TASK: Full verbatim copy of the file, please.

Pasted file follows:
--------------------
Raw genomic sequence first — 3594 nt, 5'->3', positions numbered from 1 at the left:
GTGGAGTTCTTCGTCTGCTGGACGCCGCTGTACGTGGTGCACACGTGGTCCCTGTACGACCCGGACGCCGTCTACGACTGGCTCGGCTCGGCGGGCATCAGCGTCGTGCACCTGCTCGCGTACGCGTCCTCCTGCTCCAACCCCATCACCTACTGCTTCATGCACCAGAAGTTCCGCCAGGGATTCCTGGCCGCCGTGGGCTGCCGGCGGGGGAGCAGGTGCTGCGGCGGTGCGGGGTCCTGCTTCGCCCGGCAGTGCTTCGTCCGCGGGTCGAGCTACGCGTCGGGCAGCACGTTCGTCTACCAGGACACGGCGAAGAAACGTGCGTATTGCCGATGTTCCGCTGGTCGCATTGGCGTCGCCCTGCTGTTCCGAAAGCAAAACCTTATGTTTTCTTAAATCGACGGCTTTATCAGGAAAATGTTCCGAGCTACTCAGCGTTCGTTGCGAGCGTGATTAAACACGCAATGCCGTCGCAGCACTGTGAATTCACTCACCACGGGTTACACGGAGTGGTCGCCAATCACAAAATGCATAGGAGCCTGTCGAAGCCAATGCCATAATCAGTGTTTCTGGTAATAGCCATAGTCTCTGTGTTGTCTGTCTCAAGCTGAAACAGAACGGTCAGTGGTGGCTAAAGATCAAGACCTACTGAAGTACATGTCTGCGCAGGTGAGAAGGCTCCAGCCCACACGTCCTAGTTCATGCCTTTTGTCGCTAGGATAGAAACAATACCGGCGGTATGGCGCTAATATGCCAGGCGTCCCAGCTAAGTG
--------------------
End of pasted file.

Raw genomic sequence first — 3594 nt, 5'->3', positions numbered from 1 at the left:
GTGGAGTTCTTCGTCTGCTGGACGCCGCTGTACGTGGTGCACACGTGGTCCCTGTACGACCCGGACGCCGTCTACGACTGGCTCGGCTCGGCGGGCATCAGCGTCGTGCACCTGCTCGCGTACGCGTCCTCCTGCTCCAACCCCATCACCTACTGCTTCATGCACCAGAAGTTCCGCCAGGGATTCCTGGCCGCCGTGGGCTGCCGGCGGGGGAGCAGGTGCTGCGGCGGTGCGGGGTCCTGCTTCGCCCGGCAGTGCTTCGTCCGCGGGTCGAGCTACGCGTCGGGCAGCACGTTCGTCTACCAGGACACGGCGAAGAAACGTGCGTATTGCCGATGTTCCGCTGGTCGCATTGGCGTCGCCCTGCTGTTCCGAAAGCAAAACCTTATGTTTTCTTAAATCGACGGCTTTATCAGGAAAATGTTCCGAGCTACTCAGCGTTCGTTGCGAGCGTGATTAAACACGCAATGCCGTCGCAGCACTGTGAATTCACTCACCACGGGTTACACGGAGTGGTCGCCAATCACAAAATGCATAGGAGCCTGTCGAAGCCAATGCCATAATCAGTGTTTCTGGTAATAGCCATAGTCTCTGTGTTGTCTGTCTCAAGCTGAAACAGAACGGTCAGTGGTGGCTAAAGATCAAGACCTACTGAAGTACATGTCTGCGCAGGTGAGAAGGCTCCAGCCCACACGTCCTAGTTCATGCCTTTTGTCGCTAGGATAGAAACAATACCGGCGGTATGGCGCTAATATGCCAGGCGTCCCAGCTAAGTG